By Chris Haak
Soft, cushy, and comfy. All three words describe the experience of driving the all-new 2010 Lexus GX460, which is basically a softer, more luxurious, and far more expensive Toyota 4Runner. It’s not easy to see any family resemblance when looking at the two SUVs side by side; they wear completely different bodies with different interiors. The Lexus includes a power-folding third row, while the Toyota no longer offers it. The Lexus has a standard V8, but the Toyota is available only with a V6 (also an overmatched four cylinder for 2010, but that option is disappearing for the 2011 model year). Most of the Lexus’ interior boasts soft-touch materials; most of the 4Runner’s interior is covered in hard plastic.
But having spent a week in a new GX460, it’s easy to see why these body-on-frame SUVs are quickly becoming extinct in the marketplace. It’s hard to imagine any scenario in which Toyota would create another generation of the 4Runner/GX after this generation’s life cycle has run its course. There are just too many compromises inherent with this type of vehicle to make it feasible as anything other than as a competitor to other legitimate luxury-oriented backcountry bruisers like the Ranger Rover Sport.
Originally, we were to have reviewed the GX460 earlier in the year, but the new SUV’s well-publicized failure in Consumer Reports’ handling test (where the stability control’s intervention during a mid-turn throttle-lift situation caused the vehicle to snap oversteer for what seemed like an eternity before the vehicle was righted by its electronic guardian angels. Frankly, the guy who tests cars for Consumer Reports must be brave, because we had no – zero – interest in taking a vehicle that has the same height as its width around curves quickly. So, Lexus reprogrammed the GX’s stability control, CR re-tested the GX, and CR’s “do not buy” recommendation and Lexus’ “stop sale” recommendation were lifted, and we finally got a GX to test at 100 Autosavant Plaza.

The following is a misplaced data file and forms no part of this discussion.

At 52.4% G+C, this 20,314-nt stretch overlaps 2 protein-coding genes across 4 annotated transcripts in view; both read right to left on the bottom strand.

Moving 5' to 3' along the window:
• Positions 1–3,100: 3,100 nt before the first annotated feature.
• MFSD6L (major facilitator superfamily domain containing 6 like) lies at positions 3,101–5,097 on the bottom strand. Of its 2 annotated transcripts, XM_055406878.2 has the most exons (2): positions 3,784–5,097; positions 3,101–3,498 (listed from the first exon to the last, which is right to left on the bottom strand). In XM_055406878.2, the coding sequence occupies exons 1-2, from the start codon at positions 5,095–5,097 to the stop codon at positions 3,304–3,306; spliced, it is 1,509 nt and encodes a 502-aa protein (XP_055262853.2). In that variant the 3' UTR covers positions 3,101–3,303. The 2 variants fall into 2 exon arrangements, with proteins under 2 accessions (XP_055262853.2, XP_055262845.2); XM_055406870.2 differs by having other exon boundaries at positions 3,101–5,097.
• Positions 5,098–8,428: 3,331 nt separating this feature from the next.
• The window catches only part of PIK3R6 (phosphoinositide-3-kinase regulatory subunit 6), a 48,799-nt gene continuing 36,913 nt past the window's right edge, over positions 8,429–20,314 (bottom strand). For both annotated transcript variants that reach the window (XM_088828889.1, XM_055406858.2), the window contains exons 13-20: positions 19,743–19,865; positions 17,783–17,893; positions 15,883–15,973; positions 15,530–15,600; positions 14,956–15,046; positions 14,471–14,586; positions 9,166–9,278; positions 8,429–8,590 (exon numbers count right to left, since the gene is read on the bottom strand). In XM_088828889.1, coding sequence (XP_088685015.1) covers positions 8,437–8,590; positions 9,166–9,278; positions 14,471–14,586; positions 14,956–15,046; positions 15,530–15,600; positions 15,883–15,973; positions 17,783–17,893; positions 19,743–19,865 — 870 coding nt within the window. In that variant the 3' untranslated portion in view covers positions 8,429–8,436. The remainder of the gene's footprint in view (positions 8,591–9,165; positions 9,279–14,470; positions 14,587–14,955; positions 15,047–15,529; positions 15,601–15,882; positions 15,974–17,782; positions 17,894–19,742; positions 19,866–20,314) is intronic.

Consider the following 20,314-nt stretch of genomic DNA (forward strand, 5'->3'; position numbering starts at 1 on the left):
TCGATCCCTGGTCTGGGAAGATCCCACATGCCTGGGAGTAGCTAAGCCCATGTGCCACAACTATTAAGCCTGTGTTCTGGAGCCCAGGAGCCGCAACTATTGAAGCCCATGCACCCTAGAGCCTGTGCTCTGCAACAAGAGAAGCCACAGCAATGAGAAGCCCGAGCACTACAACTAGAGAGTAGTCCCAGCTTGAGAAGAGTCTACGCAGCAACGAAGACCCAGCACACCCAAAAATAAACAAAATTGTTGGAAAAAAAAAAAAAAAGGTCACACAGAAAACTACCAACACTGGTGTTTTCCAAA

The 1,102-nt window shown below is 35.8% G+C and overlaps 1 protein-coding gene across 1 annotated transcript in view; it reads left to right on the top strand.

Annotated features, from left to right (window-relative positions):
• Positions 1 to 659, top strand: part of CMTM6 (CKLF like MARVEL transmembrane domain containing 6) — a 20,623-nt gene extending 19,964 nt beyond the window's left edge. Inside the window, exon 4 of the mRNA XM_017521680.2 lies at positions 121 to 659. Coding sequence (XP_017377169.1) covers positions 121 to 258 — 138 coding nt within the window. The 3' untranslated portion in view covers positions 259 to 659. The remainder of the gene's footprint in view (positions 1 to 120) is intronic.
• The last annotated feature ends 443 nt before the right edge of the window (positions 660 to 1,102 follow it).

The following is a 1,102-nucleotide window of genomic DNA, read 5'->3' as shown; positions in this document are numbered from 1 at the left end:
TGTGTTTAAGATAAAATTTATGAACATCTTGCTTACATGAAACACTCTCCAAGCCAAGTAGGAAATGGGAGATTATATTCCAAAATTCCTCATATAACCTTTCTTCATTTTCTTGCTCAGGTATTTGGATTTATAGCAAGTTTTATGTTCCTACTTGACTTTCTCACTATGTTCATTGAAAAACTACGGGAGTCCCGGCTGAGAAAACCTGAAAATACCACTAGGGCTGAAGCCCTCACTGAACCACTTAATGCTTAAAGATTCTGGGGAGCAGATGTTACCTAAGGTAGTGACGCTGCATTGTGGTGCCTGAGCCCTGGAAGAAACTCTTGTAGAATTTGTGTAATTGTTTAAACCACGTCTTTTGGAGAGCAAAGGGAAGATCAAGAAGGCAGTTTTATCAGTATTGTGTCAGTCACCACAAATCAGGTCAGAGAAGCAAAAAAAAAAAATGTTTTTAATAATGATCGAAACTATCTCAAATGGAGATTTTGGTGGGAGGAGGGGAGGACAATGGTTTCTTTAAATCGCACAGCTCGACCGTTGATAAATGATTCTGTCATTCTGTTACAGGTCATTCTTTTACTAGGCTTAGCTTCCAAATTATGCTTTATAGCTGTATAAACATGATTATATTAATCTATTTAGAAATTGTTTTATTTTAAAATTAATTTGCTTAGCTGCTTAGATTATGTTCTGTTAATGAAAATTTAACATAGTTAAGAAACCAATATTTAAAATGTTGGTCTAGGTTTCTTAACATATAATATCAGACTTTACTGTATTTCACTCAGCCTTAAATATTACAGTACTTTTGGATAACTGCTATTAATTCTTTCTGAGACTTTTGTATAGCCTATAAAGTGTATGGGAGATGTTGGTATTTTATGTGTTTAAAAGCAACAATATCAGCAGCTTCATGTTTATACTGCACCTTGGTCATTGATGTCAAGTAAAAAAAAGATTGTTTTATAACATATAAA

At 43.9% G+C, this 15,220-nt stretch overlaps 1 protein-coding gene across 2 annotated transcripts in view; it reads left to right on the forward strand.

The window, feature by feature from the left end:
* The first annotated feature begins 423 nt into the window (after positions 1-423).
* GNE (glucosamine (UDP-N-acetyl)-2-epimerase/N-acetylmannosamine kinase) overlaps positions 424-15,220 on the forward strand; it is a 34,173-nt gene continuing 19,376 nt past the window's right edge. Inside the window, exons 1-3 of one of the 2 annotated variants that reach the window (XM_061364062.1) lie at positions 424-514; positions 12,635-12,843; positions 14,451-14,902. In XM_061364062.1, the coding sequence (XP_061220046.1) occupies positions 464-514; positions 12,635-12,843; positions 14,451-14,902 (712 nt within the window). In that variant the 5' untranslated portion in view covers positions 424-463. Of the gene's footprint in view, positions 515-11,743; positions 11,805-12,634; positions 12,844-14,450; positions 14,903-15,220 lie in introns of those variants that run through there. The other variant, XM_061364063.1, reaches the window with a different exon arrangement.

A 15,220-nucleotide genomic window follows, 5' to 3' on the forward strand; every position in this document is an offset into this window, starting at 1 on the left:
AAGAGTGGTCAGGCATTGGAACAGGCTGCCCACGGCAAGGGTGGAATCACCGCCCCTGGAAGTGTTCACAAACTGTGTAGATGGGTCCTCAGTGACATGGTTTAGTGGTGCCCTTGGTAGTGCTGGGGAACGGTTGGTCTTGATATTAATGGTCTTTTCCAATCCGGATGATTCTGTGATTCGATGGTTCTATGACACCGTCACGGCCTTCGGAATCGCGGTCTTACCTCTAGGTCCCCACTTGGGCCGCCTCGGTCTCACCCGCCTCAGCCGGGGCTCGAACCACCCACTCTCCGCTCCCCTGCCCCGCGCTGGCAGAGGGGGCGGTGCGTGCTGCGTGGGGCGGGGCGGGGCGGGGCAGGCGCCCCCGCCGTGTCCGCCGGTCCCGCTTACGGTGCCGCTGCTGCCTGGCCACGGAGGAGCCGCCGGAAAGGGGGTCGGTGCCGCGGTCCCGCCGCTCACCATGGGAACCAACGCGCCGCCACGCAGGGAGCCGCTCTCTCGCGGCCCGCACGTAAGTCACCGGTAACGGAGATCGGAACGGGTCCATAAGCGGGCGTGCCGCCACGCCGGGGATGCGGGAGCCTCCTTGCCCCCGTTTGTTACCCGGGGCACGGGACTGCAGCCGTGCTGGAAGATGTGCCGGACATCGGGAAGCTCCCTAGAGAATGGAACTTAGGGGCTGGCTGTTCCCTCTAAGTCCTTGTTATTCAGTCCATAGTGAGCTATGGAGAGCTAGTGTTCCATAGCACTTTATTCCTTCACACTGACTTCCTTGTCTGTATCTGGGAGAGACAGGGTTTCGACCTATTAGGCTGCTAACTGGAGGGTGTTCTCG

Though the 2010 GX460 is literally all-new, with a new frame, body, interior, and powertrain, its shape is immediately familiar to those who recognize the first-generation model, sold through the 2009 model year. Differences are mainly in the details, with Lexus’ L-finesse design theme applied to items such as window surrounds, headlamps, and the grille’s trim. The fenders, particularly in the rear, are more bulbous than on the previous model’s. We hate to say it, but the GX’s new shape is perhaps a bit too similar to the far cheaper Toyota Highlander’s, particularly in profile. However, the expected Lexus design cues are all present: swept-back projector headlamps, LED taillamps (also swept back), and chrome trim round the windows, door handles, and body-side mouldings. At the end of the day, the GX460 does look like a Lexus, and conveys enough ruggedness to convince observers that it is a bona-fide SUV with true off-road credentials.
Working toward the GX’s objective of being a credible off-pavement vehicle, it skips the low-profile tires that some of its contemporaries offer, and sticks with relatively tall 18 inch six-spoke wheels, shod with 265/60R18 Bridgestone mud & snnow tires. Under its new skin, it has a full-time 4WD system with Torsen limited slip center differential, Kinetic Dynamic Suspension System (KDSS), and crawl control – all of which prove that its body-on-frame architecture is indeed for go and not for show. The electronic off-road traction aids are the same as those offered on the off-road variants of the Toyota 4Runner, and make the GX460 very capable off road. That is, if you plan on doing that to your new $58,000 SUV.